Utilizing only OSCE peacekeepers without a robust force nearby could spur Russia into enacting a blitzkrieg-type strategy aimed at cementing gains should the peacekeeping mission fail. Prepositioning a robust and comprehensive NATO force outside the contested regions and separate from the OSCE peacekeepers can deter Russia from taking more aggressive action.
The most successful interventions, for example in Kenya, have occurred through the cooperation of regional actors as opposed to a far-off power imposing its will. Utilizing the OSCE, supported by NATO, provides a European solution for a European problem—but still backed by the full strength of the United States.
Component 4: Clean Up the Mess
Professor Michael Ignatieff once said, “Every intervention is political”. This counter intervention is no different. The U.S. and Europe cannot enact a comprehensive strategy, without addressing the most important step of any intervention. A post-conflict solution must provide for demobilization and reconciliation of the combatants, as well as creating the economic growth necessary to sustain peace.
The Ukrainian government will face the challenge of demobilizing, not only, the Russian-backed separatists, but also the irregular Ukrainian soldiers that have filled the gaps created by the weak Ukrainian army. The South African reconciliation proves that although it is a painful and difficult process, amnesty provides the greatest hope to reintegrate the fighters back into society. Furthermore, Ukraine should work with the EU and the U.S. to develop autonomy agreements that recognize the diverse character of the regions, along with economic incentives and loans to help repair and develop the destroyed provinces. These facts should help convince the rebels to adhere to the ceasefire and accept the OSCE peacekeepers — eliminating the need for the fifth component.
Component 5: Set and Enforce a Clear Red Line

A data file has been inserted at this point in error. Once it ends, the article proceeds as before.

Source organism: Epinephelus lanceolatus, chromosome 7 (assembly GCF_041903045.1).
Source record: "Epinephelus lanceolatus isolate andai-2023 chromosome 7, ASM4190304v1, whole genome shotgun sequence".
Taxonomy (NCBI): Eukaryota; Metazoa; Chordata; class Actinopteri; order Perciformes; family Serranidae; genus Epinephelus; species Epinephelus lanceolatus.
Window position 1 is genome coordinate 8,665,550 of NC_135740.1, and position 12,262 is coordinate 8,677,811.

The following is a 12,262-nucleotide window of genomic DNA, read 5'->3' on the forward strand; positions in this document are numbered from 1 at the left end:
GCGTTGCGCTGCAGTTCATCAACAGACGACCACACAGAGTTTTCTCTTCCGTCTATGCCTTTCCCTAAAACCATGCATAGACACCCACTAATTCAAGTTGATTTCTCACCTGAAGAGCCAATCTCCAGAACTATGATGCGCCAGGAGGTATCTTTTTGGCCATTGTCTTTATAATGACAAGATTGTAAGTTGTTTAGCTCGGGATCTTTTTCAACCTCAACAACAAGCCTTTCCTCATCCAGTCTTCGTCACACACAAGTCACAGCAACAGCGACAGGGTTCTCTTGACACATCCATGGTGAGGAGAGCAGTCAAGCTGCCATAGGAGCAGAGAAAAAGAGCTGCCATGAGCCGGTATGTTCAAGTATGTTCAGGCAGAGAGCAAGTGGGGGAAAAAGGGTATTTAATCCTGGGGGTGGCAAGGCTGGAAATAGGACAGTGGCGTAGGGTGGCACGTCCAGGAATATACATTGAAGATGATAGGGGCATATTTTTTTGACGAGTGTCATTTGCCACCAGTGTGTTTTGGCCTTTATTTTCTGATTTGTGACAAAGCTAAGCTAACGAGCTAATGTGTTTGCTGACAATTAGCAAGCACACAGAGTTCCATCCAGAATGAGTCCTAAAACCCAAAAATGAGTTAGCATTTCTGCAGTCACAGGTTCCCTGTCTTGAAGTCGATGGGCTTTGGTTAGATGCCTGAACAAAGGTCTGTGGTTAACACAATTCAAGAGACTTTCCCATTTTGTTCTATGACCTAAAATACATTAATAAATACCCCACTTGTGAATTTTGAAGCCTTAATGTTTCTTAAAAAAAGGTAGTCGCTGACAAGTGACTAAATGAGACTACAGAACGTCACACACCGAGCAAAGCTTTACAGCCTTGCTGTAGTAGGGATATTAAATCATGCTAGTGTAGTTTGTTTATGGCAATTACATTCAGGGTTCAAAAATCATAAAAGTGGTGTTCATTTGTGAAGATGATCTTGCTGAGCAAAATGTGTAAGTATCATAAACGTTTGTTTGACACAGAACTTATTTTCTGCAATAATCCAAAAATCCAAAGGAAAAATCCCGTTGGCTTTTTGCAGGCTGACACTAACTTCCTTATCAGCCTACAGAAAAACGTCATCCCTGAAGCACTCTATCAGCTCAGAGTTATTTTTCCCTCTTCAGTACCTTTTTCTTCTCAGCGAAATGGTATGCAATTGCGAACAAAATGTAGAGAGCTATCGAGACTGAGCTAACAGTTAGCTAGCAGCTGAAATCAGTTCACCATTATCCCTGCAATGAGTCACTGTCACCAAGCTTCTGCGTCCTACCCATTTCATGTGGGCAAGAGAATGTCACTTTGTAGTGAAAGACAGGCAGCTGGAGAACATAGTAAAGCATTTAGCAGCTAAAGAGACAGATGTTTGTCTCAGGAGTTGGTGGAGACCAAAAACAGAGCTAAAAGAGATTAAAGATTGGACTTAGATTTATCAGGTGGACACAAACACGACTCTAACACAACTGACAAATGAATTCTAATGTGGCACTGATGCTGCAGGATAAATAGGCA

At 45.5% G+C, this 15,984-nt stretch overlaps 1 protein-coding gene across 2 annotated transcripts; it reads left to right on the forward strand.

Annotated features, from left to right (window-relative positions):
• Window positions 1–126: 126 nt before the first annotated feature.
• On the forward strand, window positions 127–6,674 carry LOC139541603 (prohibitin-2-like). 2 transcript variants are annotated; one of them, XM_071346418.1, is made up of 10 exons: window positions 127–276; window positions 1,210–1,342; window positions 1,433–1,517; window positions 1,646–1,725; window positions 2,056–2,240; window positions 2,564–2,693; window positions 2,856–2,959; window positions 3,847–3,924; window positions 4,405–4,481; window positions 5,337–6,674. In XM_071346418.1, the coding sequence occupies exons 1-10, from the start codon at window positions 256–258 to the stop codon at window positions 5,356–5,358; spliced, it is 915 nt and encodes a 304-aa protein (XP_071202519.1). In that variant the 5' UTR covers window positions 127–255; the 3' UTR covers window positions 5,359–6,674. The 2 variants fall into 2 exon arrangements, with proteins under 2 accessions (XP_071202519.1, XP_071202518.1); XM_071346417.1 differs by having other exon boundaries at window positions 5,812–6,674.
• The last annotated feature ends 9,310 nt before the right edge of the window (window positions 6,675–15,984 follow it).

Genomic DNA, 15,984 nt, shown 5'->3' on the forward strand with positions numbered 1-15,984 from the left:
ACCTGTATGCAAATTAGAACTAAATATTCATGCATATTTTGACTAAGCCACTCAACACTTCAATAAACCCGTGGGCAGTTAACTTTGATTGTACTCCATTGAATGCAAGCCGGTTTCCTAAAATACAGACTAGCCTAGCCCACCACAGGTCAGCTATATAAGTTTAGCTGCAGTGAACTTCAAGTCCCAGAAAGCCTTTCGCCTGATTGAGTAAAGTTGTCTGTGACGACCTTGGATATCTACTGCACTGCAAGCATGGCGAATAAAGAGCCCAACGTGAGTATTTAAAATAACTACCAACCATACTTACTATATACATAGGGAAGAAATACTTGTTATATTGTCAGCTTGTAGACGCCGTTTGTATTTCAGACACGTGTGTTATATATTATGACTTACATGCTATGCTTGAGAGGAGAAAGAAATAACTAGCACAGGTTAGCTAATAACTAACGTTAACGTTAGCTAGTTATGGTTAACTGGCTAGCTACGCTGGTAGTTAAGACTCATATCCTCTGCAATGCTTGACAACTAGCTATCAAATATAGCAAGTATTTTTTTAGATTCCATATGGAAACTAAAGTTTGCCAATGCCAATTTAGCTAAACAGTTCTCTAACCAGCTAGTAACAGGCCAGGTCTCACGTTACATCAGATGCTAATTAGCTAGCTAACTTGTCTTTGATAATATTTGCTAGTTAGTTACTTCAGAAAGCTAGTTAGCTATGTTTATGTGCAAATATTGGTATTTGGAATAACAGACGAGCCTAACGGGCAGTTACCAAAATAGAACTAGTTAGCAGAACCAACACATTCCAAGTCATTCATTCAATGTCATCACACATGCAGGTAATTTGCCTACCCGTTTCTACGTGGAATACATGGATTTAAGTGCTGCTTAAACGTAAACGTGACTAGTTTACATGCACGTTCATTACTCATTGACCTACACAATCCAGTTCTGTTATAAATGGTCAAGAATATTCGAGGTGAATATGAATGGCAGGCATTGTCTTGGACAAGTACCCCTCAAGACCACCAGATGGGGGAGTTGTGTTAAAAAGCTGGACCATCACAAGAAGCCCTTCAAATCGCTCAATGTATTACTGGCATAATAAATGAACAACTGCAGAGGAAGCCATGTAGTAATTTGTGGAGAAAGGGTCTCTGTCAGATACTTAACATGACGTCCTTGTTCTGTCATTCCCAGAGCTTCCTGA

There is no guarantee that the first four components will convince Russia to end its Ukrainian adventure. To prevent Russia from taking advantage of the ambiguity inherent during a peacekeeping situation and cease-fire, the U.S. should set a date and declare that any non-Ukrainian heavy weaponry located within Ukraine’s territorial limits will be destroyed after that date.
Setting a deadline, and coordinating the forces necessary to enforce it, will convey Europe’s resolve to guarantee Ukraine’s territorial sovereignty to Mr. Putin, and push the rebels to the negotiating table. Although it will require massive amounts of coordination, and likely encounter heavy opposition, this red line is necessary to provide credibility to the previous components. The U.S. and Europe must make it clear that they are not trying to defeat the rebels. Instead, this component is necessary in order to eliminate their ability to prolong or escalate their conflict. Although the president has experienced trouble with red lines in the past, this one is should be much easier to enforce than the red line he set for Syria.
This plan is not perfect and will require deft timing, coordination, and negotiation in order to overcome the inherent risk and be successful. However, Putin has embarrassed the West as he seized another country’s territory, and forced the U.S. and Europe to default on its obligation to protect Ukraine in exchange for relinquishing nuclear weapons. Russia’s actions have far greater geo-political implications outside of the region, and the time has come to take stand in the name of democracy and international standards of conduct.
Lt. Kuriluk has served as a P-3 Instructor Pilot and Mission Commander over the course of three deployments spread across six continents. He recently finished his stint as the Navy’s two-year Politico-Military Masters Fellow at Harvard’s Kennedy School of Government, and is beginning work at the Navy’s Office of the Assistant Secretary of the Navy for Energy, Installations and Environment.
Photo credit: Alexander Khudoteply/AFP/Getty Images